The Beginning of The End to a 17-year Yearning

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Freedom from the “open jail” of Qatar finally came to Roshan after 13 years, being reunited with his family after 17 years of yearning for home!

It all started with my coming across his story on Kantipur. Realizing that he had suffered grave injustice and that I may possibly also know him, I posted the article on my Facebook timeline with a translation request, intending to publish the English version on my blog and ultimately to draw the attention of migrant-rights workers and others in Qatar with hopes of righting the wrong!

In the mean time, to show how things and events of those nature take place in Qatar, I posted the following story on September 19 also on Facebook.

how an innocent person can end up in jail in Qatar

The translation was published and shared on Facebook–with a request to share–and other social media namely, Linkedin, Twitter and Google+.

Furthermore, I tweeted the story tagging some journalists and migrant rights workers — Human Rights Watch, Migrant-Rights.org and Amnesty International — hoping they would be able to do something.

I also had a Skype conversation with the Human Rights Watch representative to discuss his case.

Roshan's story 1st tweet request
The first tweet mentioning three people who are either journalists or do migrant rights work in the Middle East.
Roshan's story 2nd tweet request-combined
The second tweet mentioning three other people who work on migrant rights.

Sure enough, Migrants Rights were able to get in touch with Roshan. They did a write-up highlighting his plight.

The people I contacted managed to mobilize other organizations within Qatar to facilitate Roshan’s ultimate departure from the country.

What had not seemed possible for 13 years, was accomplished within about a month!

Roshan arrived in Kathmandu Saturday, October 18, 2014. I have spoken to him briefly. He had a lot of catching up to do so we’ll be seeing each other some time later.

Once again, thanks everyone!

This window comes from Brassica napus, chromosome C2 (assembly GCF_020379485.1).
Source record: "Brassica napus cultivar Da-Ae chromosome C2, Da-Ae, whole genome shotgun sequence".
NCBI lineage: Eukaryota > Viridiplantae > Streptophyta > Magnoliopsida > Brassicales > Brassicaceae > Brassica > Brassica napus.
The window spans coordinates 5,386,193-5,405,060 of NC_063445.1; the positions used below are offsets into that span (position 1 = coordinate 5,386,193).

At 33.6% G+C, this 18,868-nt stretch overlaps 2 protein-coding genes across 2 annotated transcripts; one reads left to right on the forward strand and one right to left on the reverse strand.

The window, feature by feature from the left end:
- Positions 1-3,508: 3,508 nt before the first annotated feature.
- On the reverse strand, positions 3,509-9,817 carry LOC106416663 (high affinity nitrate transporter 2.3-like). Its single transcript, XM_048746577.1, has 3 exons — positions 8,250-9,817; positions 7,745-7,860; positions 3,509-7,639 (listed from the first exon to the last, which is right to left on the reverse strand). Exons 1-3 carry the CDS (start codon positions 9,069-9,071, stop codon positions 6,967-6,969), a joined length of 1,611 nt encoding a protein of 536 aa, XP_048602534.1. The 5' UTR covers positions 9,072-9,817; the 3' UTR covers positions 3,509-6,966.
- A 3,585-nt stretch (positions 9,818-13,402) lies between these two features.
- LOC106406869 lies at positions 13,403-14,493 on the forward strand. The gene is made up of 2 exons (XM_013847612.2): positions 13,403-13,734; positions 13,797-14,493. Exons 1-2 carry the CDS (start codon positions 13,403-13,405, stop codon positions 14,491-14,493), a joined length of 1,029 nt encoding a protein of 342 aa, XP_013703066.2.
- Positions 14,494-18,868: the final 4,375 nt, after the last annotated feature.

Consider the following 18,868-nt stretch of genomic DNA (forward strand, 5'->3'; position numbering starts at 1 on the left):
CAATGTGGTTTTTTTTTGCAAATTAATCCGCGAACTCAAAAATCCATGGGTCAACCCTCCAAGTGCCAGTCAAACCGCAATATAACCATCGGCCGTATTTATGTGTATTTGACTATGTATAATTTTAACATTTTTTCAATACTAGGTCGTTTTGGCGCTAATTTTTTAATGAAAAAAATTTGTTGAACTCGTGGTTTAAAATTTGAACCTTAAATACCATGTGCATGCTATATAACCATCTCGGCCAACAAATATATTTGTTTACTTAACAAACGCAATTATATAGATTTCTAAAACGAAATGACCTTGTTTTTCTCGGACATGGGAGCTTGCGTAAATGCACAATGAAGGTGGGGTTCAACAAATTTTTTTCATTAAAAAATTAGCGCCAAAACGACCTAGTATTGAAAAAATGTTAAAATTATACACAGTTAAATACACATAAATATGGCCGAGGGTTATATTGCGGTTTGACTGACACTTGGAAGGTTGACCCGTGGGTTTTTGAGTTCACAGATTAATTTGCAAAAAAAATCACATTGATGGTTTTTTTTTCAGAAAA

Roshan's story final tweet
My final tweet thanking those, as far as I know, that were involved in Roshan’s freedom!

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December 29 Update

As strange as this sounds, even though he has been in Nepal for more than two months, I haven’t met Roshan.

In the Oct. 20 update to the post about the man’s ordeal, I mentioned how my waiting for confirmation from his wife about his arrival in the country was a long story.

Well the story was that I actually got confirmation about his arrival in the country from someone else…who is in Doha no less! I had a hard time getting the man’s contact details from the wife as well!

Anyway, when I did finally get his number and we talked, I told him that he needed to first catch up with his family etc. The agreement was that he would call when he was ready to come see me after he had taken care of all his social obligations…of 17 years!!

When he did get in touch he made an appointment. Except, he never showed up! The last time I called him, he was in his village. He promised to get in touch once he got back in town. That was about a month and a half ago! I suspect I won’t hear from him. By the looks of it, he appears to have reservations about meeting me. So be it!

The reason I wanted to see him was to firstly, put a face to the name and secondly, to see, if indeed, I knew him personally or if we just had mutual friends. I did what I could for him because he had been made to suffer unjustly by a country and system in the same way that I had been just about a year and half ago.


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This Post Has 2 Comments

  1. During the recent World Cup ESPN ran a disturbing documentary on the plight of the South Asian workers in Qatar building the stadiums and facilities for the Qatar World Cup. As a human being and a fan of the beautiful game I found it very troubling. So troubling, in fact, that I have mad the decision not to have anything to do with, at least, that iteration of the tournament. But more than a boycott needs to happen. Those people are in really deplorable conditions, many of them cannot leave, and what they are enduring looks an awful lot like slavery.

    1. James, what’s more, what the media puts out are the stories of only about the people they get to talk to and even that condensed into the time and/or space the outlet has! The plight of Asian and African migrant workers, not only in Qatar, but in most of the Gulf, is pretty sad and deplorable.

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